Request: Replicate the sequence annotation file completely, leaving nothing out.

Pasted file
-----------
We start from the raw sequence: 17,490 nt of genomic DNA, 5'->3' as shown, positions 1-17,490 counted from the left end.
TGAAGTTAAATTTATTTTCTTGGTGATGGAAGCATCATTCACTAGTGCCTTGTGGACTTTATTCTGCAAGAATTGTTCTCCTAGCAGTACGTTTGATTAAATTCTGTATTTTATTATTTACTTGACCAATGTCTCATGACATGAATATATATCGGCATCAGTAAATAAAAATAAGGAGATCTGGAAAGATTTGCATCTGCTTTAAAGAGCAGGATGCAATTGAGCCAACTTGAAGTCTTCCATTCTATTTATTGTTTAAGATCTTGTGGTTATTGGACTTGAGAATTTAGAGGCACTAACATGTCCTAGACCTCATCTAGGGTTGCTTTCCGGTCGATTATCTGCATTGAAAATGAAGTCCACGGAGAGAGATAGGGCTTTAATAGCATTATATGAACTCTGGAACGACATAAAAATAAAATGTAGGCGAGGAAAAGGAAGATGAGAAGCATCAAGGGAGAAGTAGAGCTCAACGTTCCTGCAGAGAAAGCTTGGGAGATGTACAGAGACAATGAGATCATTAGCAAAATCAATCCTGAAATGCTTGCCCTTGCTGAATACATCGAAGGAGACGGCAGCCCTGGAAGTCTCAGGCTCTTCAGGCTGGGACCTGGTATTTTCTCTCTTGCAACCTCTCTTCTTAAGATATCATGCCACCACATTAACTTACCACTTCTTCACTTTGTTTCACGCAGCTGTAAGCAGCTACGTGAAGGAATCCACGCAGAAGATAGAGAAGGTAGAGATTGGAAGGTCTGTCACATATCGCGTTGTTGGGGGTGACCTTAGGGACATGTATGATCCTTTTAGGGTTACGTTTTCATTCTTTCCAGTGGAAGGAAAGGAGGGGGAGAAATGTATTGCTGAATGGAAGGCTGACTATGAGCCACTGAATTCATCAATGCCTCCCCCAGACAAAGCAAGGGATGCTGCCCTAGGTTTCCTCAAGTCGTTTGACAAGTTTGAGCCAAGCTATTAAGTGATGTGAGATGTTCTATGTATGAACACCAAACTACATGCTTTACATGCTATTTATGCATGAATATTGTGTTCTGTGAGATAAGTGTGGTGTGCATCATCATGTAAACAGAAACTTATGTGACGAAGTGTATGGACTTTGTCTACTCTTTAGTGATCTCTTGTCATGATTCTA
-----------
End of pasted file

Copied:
We start from the raw sequence: 17,490 nt of genomic DNA, 5'->3' as shown, positions 1-17,490 counted from the left end.
TGAAGTTAAATTTATTTTCTTGGTGATGGAAGCATCATTCACTAGTGCCTTGTGGACTTTATTCTGCAAGAATTGTTCTCCTAGCAGTACGTTTGATTAAATTCTGTATTTTATTATTTACTTGACCAATGTCTCATGACATGAATATATATCGGCATCAGTAAATAAAAATAAGGAGATCTGGAAAGATTTGCATCTGCTTTAAAGAGCAGGATGCAATTGAGCCAACTTGAAGTCTTCCATTCTATTTATTGTTTAAGATCTTGTGGTTATTGGACTTGAGAATTTAGAGGCACTAACATGTCCTAGACCTCATCTAGGGTTGCTTTCCGGTCGATTATCTGCATTGAAAATGAAGTCCACGGAGAGAGATAGGGCTTTAATAGCATTATATGAACTCTGGAACGACATAAAAATAAAATGTAGGCGAGGAAAAGGAAGATGAGAAGCATCAAGGGAGAAGTAGAGCTCAACGTTCCTGCAGAGAAAGCTTGGGAGATGTACAGAGACAATGAGATCATTAGCAAAATCAATCCTGAAATGCTTGCCCTTGCTGAATACATCGAAGGAGACGGCAGCCCTGGAAGTCTCAGGCTCTTCAGGCTGGGACCTGGTATTTTCTCTCTTGCAACCTCTCTTCTTAAGATATCATGCCACCACATTAACTTACCACTTCTTCACTTTGTTTCACGCAGCTGTAAGCAGCTACGTGAAGGAATCCACGCAGAAGATAGAGAAGGTAGAGATTGGAAGGTCTGTCACATATCGCGTTGTTGGGGGTGACCTTAGGGACATGTATGATCCTTTTAGGGTTACGTTTTCATTCTTTCCAGTGGAAGGAAAGGAGGGGGAGAAATGTATTGCTGAATGGAAGGCTGACTATGAGCCACTGAATTCATCAATGCCTCCCCCAGACAAAGCAAGGGATGCTGCCCTAGGTTTCCTCAAGTCGTTTGACAAGTTTGAGCCAAGCTATTAAGTGATGTGAGATGTTCTATGTATGAACACCAAACTACATGCTTTACATGCTATTTATGCATGAATATTGTGTTCTGTGAGATAAGTGTGGTGTGCATCATCATGTAAACAGAAACTTATGTGACGAAGTGTATGGACTTTGTCTACTCTTTAGTGATCTCTTGTCATGATTCTA